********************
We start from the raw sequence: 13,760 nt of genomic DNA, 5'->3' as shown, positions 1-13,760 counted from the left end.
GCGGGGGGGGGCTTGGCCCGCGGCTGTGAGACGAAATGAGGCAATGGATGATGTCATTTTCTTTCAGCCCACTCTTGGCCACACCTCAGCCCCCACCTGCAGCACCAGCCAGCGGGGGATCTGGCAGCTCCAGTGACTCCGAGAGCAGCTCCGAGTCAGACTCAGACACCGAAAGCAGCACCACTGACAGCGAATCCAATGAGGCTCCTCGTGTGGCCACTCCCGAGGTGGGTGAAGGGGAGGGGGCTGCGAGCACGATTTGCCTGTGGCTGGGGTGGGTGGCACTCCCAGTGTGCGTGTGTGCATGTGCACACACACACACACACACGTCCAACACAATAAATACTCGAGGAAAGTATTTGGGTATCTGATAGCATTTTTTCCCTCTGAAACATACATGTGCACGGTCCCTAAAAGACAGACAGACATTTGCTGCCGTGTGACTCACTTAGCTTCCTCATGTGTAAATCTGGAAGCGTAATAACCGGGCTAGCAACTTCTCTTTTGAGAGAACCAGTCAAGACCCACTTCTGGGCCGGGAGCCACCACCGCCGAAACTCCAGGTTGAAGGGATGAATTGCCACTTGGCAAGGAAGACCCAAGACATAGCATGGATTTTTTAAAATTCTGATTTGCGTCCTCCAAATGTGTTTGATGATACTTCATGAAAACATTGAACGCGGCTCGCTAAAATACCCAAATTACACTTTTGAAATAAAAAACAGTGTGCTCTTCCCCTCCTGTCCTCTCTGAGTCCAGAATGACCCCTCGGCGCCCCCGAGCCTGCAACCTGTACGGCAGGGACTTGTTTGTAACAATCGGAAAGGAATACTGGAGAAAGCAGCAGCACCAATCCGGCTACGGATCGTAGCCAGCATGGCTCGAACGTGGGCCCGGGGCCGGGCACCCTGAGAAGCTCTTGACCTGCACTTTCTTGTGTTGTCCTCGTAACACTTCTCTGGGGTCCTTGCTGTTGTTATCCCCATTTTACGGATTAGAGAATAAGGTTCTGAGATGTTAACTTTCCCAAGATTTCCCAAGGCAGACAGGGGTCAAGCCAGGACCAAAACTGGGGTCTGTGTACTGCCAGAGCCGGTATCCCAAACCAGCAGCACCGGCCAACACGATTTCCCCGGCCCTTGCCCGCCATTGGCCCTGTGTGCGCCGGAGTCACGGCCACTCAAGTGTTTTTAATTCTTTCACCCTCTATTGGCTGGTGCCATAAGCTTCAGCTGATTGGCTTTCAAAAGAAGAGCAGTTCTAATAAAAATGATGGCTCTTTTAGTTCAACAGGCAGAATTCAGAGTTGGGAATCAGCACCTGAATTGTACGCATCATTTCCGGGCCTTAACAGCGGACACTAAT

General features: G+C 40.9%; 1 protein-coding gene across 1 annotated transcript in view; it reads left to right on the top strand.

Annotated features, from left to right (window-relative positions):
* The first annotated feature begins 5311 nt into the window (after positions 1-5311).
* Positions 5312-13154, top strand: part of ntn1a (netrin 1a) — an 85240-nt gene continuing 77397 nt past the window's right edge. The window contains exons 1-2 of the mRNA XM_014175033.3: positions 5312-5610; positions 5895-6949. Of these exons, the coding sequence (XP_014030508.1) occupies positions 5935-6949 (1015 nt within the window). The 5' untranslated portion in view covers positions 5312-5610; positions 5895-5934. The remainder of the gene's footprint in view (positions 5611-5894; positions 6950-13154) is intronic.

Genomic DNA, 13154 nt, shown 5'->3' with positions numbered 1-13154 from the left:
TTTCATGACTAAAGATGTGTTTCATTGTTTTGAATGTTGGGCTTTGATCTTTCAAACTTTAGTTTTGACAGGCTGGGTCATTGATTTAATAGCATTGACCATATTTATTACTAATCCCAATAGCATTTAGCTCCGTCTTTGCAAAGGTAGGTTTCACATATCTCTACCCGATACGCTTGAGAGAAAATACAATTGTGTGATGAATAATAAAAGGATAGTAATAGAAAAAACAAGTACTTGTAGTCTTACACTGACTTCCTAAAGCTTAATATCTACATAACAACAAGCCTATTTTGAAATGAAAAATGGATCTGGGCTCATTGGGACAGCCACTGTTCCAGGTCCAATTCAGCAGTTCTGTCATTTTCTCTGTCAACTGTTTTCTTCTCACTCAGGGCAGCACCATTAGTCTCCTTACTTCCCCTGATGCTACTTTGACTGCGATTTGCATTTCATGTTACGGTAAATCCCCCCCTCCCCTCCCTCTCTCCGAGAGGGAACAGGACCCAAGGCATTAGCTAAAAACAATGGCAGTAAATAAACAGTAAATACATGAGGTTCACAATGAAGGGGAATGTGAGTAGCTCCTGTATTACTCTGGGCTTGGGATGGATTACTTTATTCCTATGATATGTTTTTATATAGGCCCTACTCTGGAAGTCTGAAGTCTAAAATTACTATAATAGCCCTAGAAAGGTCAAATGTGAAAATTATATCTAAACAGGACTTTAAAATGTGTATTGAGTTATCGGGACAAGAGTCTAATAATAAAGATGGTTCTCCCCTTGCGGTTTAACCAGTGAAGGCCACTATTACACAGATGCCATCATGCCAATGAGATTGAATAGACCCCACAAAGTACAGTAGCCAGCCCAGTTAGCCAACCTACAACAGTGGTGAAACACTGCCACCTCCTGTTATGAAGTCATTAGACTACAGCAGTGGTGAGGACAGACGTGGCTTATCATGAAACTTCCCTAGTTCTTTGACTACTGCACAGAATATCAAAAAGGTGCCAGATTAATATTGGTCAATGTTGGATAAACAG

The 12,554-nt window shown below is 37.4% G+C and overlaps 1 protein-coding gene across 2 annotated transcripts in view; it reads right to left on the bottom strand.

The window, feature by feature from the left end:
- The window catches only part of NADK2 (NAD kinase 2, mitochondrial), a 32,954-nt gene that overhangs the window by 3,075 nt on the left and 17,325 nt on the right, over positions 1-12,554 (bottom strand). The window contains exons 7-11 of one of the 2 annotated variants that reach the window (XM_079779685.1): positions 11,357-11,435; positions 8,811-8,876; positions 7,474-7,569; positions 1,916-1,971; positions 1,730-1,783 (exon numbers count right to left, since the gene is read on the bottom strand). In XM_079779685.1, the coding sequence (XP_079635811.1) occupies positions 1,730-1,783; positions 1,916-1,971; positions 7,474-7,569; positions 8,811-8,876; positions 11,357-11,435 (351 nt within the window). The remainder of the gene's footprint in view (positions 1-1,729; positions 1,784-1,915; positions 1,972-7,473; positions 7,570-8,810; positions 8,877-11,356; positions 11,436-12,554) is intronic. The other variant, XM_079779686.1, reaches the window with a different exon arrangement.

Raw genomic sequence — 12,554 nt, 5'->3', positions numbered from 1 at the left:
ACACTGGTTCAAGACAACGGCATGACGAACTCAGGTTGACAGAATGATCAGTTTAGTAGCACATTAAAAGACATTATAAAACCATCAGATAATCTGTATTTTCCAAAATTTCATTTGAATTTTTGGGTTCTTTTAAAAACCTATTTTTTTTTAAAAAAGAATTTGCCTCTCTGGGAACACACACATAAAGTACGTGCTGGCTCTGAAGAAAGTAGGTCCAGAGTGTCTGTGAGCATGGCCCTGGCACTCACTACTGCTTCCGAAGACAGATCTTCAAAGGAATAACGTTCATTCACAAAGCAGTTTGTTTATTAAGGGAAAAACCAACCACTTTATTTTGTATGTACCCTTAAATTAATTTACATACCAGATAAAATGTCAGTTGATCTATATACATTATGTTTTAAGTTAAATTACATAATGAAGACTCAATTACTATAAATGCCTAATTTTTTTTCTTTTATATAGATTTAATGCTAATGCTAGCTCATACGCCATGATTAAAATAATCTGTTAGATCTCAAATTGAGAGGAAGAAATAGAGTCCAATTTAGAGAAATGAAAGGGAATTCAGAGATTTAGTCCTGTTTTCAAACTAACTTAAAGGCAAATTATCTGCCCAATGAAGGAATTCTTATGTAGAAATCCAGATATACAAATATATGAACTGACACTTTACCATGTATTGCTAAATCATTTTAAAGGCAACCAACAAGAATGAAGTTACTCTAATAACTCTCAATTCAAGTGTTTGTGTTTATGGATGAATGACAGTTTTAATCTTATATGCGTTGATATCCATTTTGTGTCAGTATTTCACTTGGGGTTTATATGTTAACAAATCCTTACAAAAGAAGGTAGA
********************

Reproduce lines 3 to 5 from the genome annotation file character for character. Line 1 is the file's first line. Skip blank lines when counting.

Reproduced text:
General features: G+C 40.9%; 1 protein-coding gene across 1 annotated transcript in view; it reads left to right on the top strand.

Annotated features, from left to right (window-relative positions):
* The first annotated feature begins 5311 nt into the window (after positions 1-5311).